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Stamp Duty / SDLT


STAMP DUTY LAND TAX

Overview :

you must pay Stamp Duty Land Tax (SDLT) if you buy a property or land over a certain price in England Wales and Northern Ireland

the current SDLT threshold is £125.000 for residential properties and £150.000 for non-residential land and properties

you pay tax when you :

  1. buy a freehold property
  2. buy a new or existing leasehold
  3. buy a property through a shared ownership scheme
  4. are transferred land or property in exchange for payment : eg you take on a mortgage or buy a share in a house

How much you pay

how much you pay depends on whether the land or property is :

  1. residential
  2. non-residential or mixed use

you can use the HMRC Stamp Duty Land Tax calculator to work out how much tax you will pay

you may be able to reduce the amount of tax you pay by claiming relief : e.g. if you buy more than one property

The value you pay SDLT on : 'the consideration'

the total value you pay SDLT on (sometimes called the consideration) is usually the price you pay for the property or land

sometimes it might include another type of payment like :

  1. goods
  2. work or services
  3. release from a debt
  4. transfer of a debt including the value of any outstanding mortgage

How and when to pay

you must send an SDLT return to HMRC and pay the tax within 30 days of completion

if you have a Solicitor they will usually file your return and pay the tax on your behalf following completion and add the amount to their fees : you can also file a return and pay the tax yourself

there are certain situations where you don't need to file a return

you may be charged penalties and interest if you don't file your return and make your payment within 30 days of completion

Residential Property Rates

you pay Stamp Duty Land Tax (SDLT) on increasing portions of the property price above £125.000 when you buy residential property : eg a house or a flat

you can use the SDLT calculator on the GOV.UK website to work out how much tax you will pay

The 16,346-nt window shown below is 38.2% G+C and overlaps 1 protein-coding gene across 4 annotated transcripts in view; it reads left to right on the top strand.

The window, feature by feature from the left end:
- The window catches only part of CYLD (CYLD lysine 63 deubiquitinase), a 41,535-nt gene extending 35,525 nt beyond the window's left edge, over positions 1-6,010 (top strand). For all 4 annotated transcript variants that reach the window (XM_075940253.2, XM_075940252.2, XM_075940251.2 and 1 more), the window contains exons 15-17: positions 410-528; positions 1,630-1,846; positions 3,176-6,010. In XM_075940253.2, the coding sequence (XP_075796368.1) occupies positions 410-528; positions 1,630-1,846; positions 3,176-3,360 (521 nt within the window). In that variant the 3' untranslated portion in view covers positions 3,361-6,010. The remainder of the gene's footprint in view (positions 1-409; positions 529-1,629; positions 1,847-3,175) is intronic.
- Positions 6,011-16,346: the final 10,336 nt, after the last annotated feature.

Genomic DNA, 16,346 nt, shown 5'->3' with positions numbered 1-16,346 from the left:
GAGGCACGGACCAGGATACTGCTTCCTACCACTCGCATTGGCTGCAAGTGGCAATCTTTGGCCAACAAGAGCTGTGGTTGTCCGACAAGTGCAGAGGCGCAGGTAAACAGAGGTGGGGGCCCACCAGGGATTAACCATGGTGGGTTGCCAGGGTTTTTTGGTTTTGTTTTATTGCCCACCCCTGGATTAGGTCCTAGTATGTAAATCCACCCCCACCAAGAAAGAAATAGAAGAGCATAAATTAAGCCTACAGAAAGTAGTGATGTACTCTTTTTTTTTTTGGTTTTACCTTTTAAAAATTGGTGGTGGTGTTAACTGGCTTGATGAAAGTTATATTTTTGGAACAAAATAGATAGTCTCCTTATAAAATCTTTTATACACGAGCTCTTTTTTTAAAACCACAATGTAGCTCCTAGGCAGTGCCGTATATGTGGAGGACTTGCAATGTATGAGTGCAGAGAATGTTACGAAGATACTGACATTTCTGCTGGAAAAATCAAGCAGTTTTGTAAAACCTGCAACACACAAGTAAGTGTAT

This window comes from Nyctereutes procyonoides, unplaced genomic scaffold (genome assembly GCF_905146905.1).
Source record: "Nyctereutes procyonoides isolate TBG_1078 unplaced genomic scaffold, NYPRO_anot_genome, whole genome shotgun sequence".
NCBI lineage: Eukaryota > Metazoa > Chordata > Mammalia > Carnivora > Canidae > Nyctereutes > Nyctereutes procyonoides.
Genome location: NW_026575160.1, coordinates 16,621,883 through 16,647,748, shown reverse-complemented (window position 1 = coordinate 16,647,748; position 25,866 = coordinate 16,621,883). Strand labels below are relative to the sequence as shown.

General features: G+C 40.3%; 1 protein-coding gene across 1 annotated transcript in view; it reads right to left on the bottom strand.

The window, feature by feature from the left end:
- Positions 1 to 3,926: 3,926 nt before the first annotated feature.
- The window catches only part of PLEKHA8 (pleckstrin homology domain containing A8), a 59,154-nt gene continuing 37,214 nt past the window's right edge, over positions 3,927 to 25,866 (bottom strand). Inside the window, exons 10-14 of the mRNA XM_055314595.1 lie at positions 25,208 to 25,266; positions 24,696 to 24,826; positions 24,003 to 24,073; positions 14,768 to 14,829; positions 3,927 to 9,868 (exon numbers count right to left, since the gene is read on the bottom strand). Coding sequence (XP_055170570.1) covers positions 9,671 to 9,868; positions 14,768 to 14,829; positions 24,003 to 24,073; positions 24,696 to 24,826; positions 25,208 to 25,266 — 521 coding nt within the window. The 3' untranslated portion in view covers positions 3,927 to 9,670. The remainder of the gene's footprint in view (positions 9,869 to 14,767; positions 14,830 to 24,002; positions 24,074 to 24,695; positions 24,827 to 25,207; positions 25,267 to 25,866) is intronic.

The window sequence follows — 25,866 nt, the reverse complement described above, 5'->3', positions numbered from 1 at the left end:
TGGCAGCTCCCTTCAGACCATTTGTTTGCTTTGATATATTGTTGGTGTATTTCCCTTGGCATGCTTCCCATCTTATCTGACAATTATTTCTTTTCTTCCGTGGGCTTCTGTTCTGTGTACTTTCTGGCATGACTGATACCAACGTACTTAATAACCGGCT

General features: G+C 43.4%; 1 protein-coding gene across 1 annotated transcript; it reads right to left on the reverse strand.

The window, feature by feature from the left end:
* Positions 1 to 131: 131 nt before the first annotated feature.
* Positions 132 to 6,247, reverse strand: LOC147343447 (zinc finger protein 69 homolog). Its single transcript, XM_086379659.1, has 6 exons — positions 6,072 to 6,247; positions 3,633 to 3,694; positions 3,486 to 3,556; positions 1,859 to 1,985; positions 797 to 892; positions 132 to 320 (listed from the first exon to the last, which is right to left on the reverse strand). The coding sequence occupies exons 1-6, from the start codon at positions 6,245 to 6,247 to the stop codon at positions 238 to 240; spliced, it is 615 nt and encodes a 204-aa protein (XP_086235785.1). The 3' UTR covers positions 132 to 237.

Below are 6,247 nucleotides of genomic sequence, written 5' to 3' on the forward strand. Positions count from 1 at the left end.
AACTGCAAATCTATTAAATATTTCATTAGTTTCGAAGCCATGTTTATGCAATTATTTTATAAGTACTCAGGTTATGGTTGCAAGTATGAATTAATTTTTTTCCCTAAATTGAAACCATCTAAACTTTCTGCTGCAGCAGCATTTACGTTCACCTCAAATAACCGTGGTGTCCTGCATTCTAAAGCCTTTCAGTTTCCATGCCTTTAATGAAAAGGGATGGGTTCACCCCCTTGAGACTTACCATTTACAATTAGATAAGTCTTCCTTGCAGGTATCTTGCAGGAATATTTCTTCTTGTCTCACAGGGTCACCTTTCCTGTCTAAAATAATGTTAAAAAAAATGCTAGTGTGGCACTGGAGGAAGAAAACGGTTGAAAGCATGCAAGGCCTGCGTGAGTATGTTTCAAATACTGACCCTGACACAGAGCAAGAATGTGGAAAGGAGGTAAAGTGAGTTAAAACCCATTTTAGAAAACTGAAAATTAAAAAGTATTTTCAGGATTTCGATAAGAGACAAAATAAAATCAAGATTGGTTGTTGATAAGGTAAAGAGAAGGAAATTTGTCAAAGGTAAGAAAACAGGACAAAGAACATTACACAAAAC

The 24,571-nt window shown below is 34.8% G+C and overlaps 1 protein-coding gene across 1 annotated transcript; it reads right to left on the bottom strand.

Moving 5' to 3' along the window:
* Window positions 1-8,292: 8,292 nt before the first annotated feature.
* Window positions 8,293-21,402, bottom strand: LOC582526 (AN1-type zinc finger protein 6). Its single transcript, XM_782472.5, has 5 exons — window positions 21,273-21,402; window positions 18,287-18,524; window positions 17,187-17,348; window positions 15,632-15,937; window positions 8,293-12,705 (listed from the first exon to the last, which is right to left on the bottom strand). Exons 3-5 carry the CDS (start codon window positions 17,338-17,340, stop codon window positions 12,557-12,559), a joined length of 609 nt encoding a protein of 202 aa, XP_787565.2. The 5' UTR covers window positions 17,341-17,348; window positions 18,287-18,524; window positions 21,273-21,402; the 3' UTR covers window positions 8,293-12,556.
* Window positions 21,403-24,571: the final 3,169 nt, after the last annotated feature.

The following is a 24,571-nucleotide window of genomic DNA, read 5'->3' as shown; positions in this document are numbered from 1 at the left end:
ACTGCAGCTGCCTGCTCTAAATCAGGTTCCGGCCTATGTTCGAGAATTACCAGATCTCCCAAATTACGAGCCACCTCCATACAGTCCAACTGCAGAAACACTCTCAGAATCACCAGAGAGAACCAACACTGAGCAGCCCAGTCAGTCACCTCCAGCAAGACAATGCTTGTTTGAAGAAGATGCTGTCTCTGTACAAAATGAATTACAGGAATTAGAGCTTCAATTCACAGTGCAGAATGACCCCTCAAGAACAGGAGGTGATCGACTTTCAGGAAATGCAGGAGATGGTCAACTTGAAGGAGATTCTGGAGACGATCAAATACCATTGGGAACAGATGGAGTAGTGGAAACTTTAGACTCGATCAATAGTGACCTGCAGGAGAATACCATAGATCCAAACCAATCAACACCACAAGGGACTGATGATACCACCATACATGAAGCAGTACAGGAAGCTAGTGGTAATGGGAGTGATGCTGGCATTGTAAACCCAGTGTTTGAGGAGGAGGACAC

an SDLT return is still required for transactions under £125.000 unless they are exempt

freehold sales and transfers

you can also use this table to work out the SDLT for the purchase price of a lease ('the lease premium')

property or lease premium or transfer value SDLT rate
up to £125.000 zero
the next £125.000 (the portion from £125.001 to £250.000) 2%
the next £675.000 (the portion from £250.001 to £925.000) 5%
the next £575.000 (the portion from £925.001 to £1.5 million) 10%
the remaining amount (the portion above £1.5 million) 12%

example : if you buy a house for £275.000 the SDLT you owe is calculated as follows

0% on the first £125.000 : 0.
2% on the next £125.000 : 2500.
5% on the final £25.000 : 1250.
total SDLT liability : 3750.

New Leasehold Sales and Transfers

when you buy a new residential leasehold property you pay SDLT on the purchase price of the lease ('the lease premium') using the rates above

if the total rent over the life of the lease (known as the 'net present value') is more than £125.000 you also pay SDLT of 1% on the portion over £125.000 unless you buy an existing (assigned) lease

How much you will pay

you can work out how much SDLT you will pay for your new residential lease using HMRC's :

  1. SDLT calculator
  2. guidance on leasehold purchases

Higher rates for additional properties

you will usually have to pay 3% on top of the normal SDLT rates if buying a new residential property means you will own more than one

you can use the SDLT calculator to work out how much tax you will pay

If you are replacing your main residence

you won't pay the extra 3% SDLT if the property you are buying is replacing your main residence and that has already been sold

if there is a delay selling your main residence and it hasn't been sold on the day you complete your purchase :

  1. u will have to pay higher rates because you own two properties
  2. you may be able to get a refund if you sell your previous main residence within 36 months

special rules : there are special rules if you own property with someone else or already own a property outside England Wales and Northern Ireland

special rates : there are different SDLT rules and rate calculations for :

  1. corporate bodies